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Food as medicine


Story by Bailey Gilliam 

Life in the Lowcountry seems effortless, thanks to the tranquil, beachy atmosphere and year-round vacationers flooding the county at any given time. But unfortunately, hardship is alive and well, even in this paradise we call home. Luckily the Volunteers in Medicine Clinic (VIM Clinic) was established in 1993 by Dr. Jack McConnell with the mission to understand and serve the health and wellness needs of the medically underserved population in the area. VIM Clinic provides free medical, dental, mental health, vision and prescription drug care for those in the community who are uninsured or underinsured and earn less than 250 percent of federal poverty levels. More than 650 volunteer physicians, specialists, nurses, dentists, technicians, social workers, interpreters and administrative personnel provide care across more than 28,000 patient visits annually with 23 medical specialties and five chronic disease management clinics. Though this organization is to thank for many strides in local healthcare, it has created a new initiative that could potentially change the way we address food insecurity.

The VIM Clinic Farm-acy and Wellness Market is a new food sustainability initiative within the Volunteers in Medicine Clinic Wellness Program. The Farm-acy includes eight indoor hydroponic systems that produce several thousand pounds of fresh, leafy vegetables yearly. And the Wellness Market is the point of distributing these greens and other food to patients. LOCAL Life spoke with Mick Miller, the marketing and events manager at VIM Clinic, to get a closer look into how the initiative came about, how it works and how locals can help.

The VIM Clinic Farm-acy and Wellness Market were created to address food insecurity found among VIM Clinic patients. “Many of our patients suffer from food insecurity, and none of our programs or medicines work optimally without good nutrition,” said Dr. John Newman, executive director at VIM Clinic. “We have consistently been able to supply non-perishable food to our patients, but when one of our local farming communities drops off fresh produce or fruits – it feels like Christmas at the clinic. The smiles that walk out the door are incredible. We wanted to see smiles like that every day.”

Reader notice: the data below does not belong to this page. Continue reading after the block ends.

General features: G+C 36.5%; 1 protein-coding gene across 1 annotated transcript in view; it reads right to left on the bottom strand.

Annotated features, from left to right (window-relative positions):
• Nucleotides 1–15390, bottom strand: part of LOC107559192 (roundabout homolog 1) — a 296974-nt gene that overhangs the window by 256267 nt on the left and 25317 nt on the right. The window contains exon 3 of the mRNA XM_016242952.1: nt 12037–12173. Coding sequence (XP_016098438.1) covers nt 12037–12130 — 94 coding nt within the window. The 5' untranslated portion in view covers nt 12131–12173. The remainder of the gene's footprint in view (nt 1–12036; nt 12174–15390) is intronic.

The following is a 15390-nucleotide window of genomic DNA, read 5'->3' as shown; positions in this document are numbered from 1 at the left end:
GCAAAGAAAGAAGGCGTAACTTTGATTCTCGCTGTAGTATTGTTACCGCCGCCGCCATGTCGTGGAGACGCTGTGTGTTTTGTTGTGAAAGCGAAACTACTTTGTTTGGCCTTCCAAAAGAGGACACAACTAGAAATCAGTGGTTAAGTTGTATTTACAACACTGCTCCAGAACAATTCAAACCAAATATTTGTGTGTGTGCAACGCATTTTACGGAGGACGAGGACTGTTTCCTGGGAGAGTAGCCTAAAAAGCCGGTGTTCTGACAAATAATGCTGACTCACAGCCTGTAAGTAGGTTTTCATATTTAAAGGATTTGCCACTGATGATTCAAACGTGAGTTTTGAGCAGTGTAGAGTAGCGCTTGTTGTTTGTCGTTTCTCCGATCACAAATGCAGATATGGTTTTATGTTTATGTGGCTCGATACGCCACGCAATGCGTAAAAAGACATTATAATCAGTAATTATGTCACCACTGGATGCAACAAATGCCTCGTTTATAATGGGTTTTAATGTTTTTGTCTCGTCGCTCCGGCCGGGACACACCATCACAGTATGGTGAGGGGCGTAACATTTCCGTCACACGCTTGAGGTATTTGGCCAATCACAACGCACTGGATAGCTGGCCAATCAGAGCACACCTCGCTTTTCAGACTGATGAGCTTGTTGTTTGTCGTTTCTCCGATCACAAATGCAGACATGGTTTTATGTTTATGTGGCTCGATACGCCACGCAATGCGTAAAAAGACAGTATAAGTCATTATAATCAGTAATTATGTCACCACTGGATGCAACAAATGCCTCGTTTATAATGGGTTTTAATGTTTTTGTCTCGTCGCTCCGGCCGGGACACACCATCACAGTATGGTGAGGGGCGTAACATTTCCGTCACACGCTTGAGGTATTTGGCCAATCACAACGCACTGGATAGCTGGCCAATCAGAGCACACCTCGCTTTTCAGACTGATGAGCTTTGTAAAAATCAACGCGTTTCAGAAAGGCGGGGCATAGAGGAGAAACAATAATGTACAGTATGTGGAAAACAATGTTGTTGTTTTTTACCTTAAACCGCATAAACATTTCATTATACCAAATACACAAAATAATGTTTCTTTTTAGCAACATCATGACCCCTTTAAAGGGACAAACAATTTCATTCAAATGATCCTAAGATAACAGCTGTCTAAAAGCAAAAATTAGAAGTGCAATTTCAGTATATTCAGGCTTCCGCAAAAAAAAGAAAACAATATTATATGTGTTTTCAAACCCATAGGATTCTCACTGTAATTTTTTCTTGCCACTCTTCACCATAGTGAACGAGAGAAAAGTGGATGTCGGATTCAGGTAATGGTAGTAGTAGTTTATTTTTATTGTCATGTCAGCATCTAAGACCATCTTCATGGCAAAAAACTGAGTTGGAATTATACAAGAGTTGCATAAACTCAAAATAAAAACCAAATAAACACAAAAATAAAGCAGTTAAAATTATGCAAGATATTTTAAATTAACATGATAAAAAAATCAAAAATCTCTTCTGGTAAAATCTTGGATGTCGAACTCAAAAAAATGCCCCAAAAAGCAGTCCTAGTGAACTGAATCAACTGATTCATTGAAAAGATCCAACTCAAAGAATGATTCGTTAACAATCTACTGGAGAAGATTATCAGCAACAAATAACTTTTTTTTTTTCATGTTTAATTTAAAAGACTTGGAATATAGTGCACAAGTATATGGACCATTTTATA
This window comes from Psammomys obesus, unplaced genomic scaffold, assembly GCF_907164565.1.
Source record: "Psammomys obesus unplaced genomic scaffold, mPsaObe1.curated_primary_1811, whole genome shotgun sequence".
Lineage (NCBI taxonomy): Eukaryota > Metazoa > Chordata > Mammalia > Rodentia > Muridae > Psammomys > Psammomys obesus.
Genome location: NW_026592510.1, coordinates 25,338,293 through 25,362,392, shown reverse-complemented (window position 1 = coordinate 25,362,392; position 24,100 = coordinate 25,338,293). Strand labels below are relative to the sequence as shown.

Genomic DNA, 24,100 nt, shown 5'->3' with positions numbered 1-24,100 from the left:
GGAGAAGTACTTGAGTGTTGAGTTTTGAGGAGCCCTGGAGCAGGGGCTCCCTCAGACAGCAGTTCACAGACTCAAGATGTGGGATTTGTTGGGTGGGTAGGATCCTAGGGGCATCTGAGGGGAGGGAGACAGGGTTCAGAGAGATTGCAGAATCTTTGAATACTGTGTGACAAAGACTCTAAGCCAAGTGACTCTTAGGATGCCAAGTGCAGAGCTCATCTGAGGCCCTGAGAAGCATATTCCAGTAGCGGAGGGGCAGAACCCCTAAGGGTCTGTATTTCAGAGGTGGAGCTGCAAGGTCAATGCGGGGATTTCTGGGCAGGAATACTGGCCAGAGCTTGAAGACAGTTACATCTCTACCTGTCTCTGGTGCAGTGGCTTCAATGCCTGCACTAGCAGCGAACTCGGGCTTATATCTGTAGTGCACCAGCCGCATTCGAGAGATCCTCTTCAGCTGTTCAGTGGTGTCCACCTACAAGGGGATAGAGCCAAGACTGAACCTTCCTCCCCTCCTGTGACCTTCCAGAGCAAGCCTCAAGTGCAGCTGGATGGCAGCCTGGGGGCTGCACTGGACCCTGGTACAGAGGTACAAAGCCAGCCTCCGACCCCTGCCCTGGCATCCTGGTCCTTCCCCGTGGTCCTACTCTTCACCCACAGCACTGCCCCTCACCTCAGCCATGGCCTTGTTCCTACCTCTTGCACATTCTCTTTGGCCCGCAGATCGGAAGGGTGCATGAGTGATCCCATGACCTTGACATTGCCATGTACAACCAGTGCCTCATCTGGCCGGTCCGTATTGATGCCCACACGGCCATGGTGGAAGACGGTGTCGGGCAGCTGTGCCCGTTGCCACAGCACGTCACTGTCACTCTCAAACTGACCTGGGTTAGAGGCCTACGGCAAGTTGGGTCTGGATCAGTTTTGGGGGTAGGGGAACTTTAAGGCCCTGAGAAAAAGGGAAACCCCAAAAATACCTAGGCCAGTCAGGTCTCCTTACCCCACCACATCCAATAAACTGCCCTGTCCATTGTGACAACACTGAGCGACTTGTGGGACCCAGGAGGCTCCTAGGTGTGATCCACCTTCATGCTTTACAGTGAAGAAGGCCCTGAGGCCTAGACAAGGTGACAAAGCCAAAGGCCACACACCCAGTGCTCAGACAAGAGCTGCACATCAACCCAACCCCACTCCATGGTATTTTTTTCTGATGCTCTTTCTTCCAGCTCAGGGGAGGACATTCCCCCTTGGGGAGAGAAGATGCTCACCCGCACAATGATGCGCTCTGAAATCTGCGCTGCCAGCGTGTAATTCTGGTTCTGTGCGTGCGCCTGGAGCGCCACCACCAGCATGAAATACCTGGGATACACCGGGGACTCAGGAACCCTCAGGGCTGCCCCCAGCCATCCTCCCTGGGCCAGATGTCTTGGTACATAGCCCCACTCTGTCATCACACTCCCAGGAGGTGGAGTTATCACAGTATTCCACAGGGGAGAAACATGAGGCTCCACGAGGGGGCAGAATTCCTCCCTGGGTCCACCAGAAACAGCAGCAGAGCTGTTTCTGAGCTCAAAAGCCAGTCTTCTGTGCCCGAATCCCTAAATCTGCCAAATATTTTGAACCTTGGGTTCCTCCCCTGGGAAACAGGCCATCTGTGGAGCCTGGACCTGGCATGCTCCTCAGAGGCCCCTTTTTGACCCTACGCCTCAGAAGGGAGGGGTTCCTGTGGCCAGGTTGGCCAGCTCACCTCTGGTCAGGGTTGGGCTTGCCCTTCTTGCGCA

“The goal of this initiative is to grow and distribute diabetic-friendly food to patients of VIM Clinic to address food insecurity and encourage health and well-being under the umbrella of the VIM Clinic Wellness Program,” said Miller. “VIM clinic strives to support the community with locally grown, fresh produce 365 days a year.”

VIM Clinic understands the power of food. The expression “you are what you eat” certainly applies here. Benefits of the VIM Clinic Farm-acy and Wellness Market include food as medicine to address food insecurity, food as preventative medicine to encourage health and well-being, and nutrition as medicine in disease management and treatment. Food insecurity is a far more significant problem than people simply being hungry.

Through partnerships with The Deep Well Project, Second Helpings and others, VIM Clinic began distributing donated food to needy patients. “Dr. Newman began to explore other ways to address food insecurity among VIM Clinic patients, and with support from foundations and grants, we were able to install eight indoor-hydroponic systems from Fork Farm and begin growing leafy greens in the VIM Clinic Farm-acy,” Miller said. “The Wellness Market is the point of distributing these greens and other food to patients.”

The Community Foundation of the Lowcountry supports this initiative. It builds upon the distribution of diabetic-friendly food to patients through partnerships with The Deep Well Project, Second Helpings and the local farming community. Along with giving the produce to their patients, VIM Clinic can provide fresh leafy vegetables like kale, lettuce and collard to the community distribution partners at The Deep Well Project, Second Helpings and Sandalwood Community Food Pantry. Partnering with like-minded organizations is the smart way to maximize efforts and better the community.

But without volunteers, VIM Clinic wouldn’t exist at all. It has benefited from volunteer doctors, dentists, nurses and pharmacists for almost 30 years as they care for those who live or work on Hilton Head and Daufuskie Islands. “We had no idea how many gardeners, farmers, chemists and engineers were just waiting for us to ask for help with something that doesn’t involve being in the medical clinic,” said Newman. “Hats off to the growing army of volunteers at VIM Clinic with our new ‘Farm-Assists.’”

Readers can get involved by visiting to learn how to donate diabetic-friendly food to patients, volunteer or donate to the program. LL